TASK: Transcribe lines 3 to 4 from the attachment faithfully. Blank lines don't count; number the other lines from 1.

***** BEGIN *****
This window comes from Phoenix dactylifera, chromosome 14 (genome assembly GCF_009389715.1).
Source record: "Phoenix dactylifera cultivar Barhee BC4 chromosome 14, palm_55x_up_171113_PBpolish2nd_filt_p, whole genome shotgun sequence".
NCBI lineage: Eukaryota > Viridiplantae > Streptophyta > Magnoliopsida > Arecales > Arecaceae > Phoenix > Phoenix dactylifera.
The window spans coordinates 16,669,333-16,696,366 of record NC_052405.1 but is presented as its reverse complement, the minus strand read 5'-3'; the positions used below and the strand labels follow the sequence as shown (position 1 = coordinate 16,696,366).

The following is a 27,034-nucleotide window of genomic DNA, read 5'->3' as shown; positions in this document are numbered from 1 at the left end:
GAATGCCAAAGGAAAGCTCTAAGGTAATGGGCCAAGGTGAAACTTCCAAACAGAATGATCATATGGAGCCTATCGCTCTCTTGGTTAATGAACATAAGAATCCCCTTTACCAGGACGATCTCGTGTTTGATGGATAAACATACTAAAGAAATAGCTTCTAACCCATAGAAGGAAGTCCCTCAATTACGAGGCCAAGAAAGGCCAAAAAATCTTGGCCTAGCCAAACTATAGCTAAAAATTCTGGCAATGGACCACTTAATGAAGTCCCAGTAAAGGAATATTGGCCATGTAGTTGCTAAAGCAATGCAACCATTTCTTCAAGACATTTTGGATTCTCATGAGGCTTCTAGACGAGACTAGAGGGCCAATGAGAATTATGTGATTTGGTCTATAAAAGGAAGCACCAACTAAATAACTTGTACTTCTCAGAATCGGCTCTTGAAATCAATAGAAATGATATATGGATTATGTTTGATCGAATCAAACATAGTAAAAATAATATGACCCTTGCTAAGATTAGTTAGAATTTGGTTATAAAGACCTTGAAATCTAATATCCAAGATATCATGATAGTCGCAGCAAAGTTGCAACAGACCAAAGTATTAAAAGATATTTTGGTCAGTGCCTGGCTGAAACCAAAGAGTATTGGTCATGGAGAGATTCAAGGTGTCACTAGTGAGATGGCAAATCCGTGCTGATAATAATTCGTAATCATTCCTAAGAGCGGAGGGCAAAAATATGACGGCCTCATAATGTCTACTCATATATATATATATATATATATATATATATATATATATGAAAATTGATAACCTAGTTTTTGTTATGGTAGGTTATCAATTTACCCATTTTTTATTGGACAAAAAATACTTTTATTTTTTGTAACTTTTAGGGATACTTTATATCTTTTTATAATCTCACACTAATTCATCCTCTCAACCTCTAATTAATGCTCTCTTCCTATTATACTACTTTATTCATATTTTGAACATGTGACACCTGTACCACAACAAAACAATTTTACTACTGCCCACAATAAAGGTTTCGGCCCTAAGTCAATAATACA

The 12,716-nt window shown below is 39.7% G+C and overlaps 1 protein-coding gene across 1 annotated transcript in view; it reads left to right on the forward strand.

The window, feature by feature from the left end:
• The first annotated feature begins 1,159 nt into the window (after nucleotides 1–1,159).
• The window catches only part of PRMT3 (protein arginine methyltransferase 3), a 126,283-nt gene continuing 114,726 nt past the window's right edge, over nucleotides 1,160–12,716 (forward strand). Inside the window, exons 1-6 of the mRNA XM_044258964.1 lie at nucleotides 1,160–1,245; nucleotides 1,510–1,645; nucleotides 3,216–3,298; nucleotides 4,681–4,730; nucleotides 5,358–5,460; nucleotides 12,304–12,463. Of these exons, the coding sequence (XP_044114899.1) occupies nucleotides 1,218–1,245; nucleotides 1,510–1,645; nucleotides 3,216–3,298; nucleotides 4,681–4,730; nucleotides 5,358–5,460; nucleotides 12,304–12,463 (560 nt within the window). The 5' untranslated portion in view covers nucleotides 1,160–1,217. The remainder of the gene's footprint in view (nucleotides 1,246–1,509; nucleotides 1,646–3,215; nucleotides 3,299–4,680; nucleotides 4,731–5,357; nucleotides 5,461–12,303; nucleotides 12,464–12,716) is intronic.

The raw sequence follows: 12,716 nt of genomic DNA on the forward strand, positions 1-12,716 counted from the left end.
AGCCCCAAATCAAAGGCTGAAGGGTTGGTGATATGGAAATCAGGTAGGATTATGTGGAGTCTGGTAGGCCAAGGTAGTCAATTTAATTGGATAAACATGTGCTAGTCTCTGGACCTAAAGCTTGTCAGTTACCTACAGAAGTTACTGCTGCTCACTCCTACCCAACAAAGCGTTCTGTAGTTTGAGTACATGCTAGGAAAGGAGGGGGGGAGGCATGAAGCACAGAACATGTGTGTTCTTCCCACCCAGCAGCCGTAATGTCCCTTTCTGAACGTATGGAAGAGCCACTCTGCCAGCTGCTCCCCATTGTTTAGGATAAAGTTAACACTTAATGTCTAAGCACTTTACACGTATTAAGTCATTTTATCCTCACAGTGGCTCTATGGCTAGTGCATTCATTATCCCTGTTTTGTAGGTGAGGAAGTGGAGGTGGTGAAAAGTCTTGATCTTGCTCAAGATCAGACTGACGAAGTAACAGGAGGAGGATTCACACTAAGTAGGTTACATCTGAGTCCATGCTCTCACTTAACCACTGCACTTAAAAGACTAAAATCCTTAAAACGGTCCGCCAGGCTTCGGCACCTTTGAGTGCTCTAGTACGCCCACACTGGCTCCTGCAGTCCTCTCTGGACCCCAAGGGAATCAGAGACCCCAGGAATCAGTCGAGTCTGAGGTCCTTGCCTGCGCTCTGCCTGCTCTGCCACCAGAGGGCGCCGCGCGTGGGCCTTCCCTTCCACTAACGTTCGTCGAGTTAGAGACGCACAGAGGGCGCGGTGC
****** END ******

NCBI lineage: Eukaryota > Viridiplantae > Streptophyta > Magnoliopsida > Arecales > Arecaceae > Phoenix > Phoenix dactylifera.
The window spans coordinates 16,669,333-16,696,366 of record NC_052405.1 but is presented as its reverse complement, the minus strand read 5'-3'; the positions used below and the strand labels follow the sequence as shown (position 1 = coordinate 16,696,366).